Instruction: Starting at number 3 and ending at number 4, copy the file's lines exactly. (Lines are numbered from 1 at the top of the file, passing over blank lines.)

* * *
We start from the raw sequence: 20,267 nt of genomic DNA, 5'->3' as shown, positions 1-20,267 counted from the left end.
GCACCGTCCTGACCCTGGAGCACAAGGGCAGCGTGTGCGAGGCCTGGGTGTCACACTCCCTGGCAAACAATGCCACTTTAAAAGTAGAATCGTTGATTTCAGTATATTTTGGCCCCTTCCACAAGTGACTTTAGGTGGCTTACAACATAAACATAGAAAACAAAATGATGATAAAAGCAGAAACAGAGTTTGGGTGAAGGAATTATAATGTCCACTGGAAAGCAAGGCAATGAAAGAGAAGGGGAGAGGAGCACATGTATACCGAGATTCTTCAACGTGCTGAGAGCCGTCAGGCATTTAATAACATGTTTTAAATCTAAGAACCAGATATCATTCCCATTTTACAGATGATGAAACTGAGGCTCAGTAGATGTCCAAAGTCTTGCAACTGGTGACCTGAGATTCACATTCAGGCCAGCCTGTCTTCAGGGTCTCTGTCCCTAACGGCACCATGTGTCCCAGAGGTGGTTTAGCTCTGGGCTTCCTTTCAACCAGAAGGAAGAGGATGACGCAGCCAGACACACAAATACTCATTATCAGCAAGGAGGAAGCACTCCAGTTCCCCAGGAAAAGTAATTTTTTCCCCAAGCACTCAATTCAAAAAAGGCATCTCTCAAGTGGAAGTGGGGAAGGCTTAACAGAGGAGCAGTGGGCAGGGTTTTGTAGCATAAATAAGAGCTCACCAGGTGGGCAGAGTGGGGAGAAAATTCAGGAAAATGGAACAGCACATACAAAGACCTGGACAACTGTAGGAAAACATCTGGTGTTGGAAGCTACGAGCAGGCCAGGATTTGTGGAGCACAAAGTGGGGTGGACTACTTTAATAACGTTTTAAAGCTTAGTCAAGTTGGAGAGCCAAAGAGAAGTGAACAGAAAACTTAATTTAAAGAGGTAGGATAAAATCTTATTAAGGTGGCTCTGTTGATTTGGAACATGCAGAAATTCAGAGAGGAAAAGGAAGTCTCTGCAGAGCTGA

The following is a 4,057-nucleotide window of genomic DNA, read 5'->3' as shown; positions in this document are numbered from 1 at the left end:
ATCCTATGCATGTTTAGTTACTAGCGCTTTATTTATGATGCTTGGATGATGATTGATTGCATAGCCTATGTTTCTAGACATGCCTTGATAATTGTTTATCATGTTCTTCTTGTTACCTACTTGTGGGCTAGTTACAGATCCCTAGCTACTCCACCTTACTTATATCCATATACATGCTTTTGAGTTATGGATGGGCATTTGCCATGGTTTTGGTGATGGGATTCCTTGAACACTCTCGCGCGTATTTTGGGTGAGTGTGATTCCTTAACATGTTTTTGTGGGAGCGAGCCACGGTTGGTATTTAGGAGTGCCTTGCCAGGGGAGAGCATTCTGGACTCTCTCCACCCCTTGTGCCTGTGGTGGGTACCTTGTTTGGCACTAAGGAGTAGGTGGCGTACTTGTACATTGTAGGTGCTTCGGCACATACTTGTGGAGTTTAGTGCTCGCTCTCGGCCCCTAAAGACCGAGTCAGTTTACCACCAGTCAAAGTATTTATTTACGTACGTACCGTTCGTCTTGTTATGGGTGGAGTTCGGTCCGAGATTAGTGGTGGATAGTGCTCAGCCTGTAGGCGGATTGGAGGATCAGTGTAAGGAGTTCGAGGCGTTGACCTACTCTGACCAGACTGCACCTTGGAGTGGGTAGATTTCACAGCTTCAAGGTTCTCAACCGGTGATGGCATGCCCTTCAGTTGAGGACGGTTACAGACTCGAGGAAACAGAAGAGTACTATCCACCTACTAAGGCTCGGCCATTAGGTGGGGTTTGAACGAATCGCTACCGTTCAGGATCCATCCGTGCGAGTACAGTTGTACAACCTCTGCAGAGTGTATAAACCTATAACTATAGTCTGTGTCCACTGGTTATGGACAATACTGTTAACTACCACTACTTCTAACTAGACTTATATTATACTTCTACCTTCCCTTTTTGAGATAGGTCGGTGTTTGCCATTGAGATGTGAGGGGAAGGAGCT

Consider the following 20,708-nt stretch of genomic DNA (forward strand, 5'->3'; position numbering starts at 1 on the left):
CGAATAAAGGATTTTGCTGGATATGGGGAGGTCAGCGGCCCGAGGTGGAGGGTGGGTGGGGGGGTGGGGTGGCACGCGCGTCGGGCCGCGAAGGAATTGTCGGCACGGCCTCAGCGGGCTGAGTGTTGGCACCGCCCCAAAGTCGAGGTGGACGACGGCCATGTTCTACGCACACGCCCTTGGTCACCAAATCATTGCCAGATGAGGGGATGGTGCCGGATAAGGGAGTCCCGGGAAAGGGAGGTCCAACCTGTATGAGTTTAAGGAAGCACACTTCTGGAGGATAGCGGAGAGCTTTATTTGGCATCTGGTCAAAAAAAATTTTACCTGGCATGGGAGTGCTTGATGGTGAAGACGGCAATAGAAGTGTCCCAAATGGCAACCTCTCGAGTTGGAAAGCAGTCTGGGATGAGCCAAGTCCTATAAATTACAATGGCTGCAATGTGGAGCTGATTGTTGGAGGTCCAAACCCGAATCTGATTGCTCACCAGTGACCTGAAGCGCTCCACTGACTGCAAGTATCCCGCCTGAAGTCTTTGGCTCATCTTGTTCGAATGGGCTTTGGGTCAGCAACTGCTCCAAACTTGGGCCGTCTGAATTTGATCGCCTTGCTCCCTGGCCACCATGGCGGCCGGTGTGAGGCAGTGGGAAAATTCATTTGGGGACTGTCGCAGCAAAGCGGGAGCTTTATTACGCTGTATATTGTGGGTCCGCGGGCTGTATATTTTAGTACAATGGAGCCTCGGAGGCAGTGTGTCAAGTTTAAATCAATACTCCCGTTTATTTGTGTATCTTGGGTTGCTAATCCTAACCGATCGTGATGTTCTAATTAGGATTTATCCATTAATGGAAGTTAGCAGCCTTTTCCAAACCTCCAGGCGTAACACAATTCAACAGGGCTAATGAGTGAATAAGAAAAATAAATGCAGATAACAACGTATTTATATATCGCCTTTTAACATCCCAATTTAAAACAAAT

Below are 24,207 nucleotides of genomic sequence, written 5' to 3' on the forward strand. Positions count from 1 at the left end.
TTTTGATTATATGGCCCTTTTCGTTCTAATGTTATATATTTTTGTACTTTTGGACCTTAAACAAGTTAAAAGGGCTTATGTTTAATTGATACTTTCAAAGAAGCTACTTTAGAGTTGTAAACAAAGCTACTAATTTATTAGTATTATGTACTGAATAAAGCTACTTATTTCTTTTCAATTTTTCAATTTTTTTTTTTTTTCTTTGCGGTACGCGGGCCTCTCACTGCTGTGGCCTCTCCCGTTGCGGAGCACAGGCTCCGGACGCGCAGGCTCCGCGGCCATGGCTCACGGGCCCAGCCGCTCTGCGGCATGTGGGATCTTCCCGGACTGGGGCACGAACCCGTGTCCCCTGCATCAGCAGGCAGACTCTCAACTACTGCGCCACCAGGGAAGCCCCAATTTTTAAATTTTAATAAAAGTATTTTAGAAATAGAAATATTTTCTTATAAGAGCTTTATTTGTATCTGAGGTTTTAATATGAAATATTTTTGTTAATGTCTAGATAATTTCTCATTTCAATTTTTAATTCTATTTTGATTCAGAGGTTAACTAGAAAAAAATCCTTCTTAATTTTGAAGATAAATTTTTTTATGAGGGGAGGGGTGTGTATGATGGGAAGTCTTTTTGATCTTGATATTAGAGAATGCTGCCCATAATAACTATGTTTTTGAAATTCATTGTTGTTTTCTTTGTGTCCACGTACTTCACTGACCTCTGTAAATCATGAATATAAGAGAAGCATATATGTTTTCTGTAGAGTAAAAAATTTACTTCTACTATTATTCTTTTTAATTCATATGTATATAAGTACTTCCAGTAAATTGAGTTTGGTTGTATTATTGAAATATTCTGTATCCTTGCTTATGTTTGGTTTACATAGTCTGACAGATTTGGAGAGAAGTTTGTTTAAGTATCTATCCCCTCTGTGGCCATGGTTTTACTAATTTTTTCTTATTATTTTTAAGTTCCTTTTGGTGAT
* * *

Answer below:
The following is a 4,057-nucleotide window of genomic DNA, read 5'->3' as shown; positions in this document are numbered from 1 at the left end:
ATCCTATGCATGTTTAGTTACTAGCGCTTTATTTATGATGCTTGGATGATGATTGATTGCATAGCCTATGTTTCTAGACATGCCTTGATAATTGTTTATCATGTTCTTCTTGTTACCTACTTGTGGGCTAGTTACAGATCCCTAGCTACTCCACCTTACTTATATCCATATACATGCTTTTGAGTTATGGATGGGCATTTGCCATGGTTTTGGTGATGGGATTCCTTGAACACTCTCGCGCGTATTTTGGGTGAGTGTGATTCCTTAACATGTTTTTGTGGGAGCGAGCCACGGTTGGTATTTAGGAGTGCCTTGCCAGGGGAGAGCATTCTGGACTCTCTCCACCCCTTGTGCCTGTGGTGGGTACCTTGTTTGGCACTAAGGAGTAGGTGGCGTACTTGTACATTGTAGGTGCTTCGGCACATACTTGTGGAGTTTAGTGCTCGCTCTCGGCCCCTAAAGACCGAGTCAGTTTACCACCAGTCAAAGTATTTATTTACGTACGTACCGTTCGTCTTGTTATGGGTGGAGTTCGGTCCGAGATTAGTGGTGGATAGTGCTCAGCCTGTAGGCGGATTGGAGGATCAGTGTAAGGAGTTCGAGGCGTTGACCTACTCTGACCAGACTGCACCTTGGAGTGGGTAGATTTCACAGCTTCAAGGTTCTCAACCGGTGATGGCATGCCCTTCAGTTGAGGACGGTTACAGACTCGAGGAAACAGAAGAGTACTATCCACCTACTAAGGCTCGGCCATTAGGTGGGGTTTGAACGAATCGCTACCGTTCAGGATCCATCCGTGCGAGTACAGTTGTACAACCTCTGCAGAGTGTATAAACCTATAACTATAGTCTGTGTCCACTGGTTATGGACAATACTGTTAACTACCACTACTTCTAACTAGACTTATATTATACTTCTACCTTCCCTTTTTGAGATAGGTCGGTGTTTGCCATTGAGATGTGAGGGGAAGGAGCT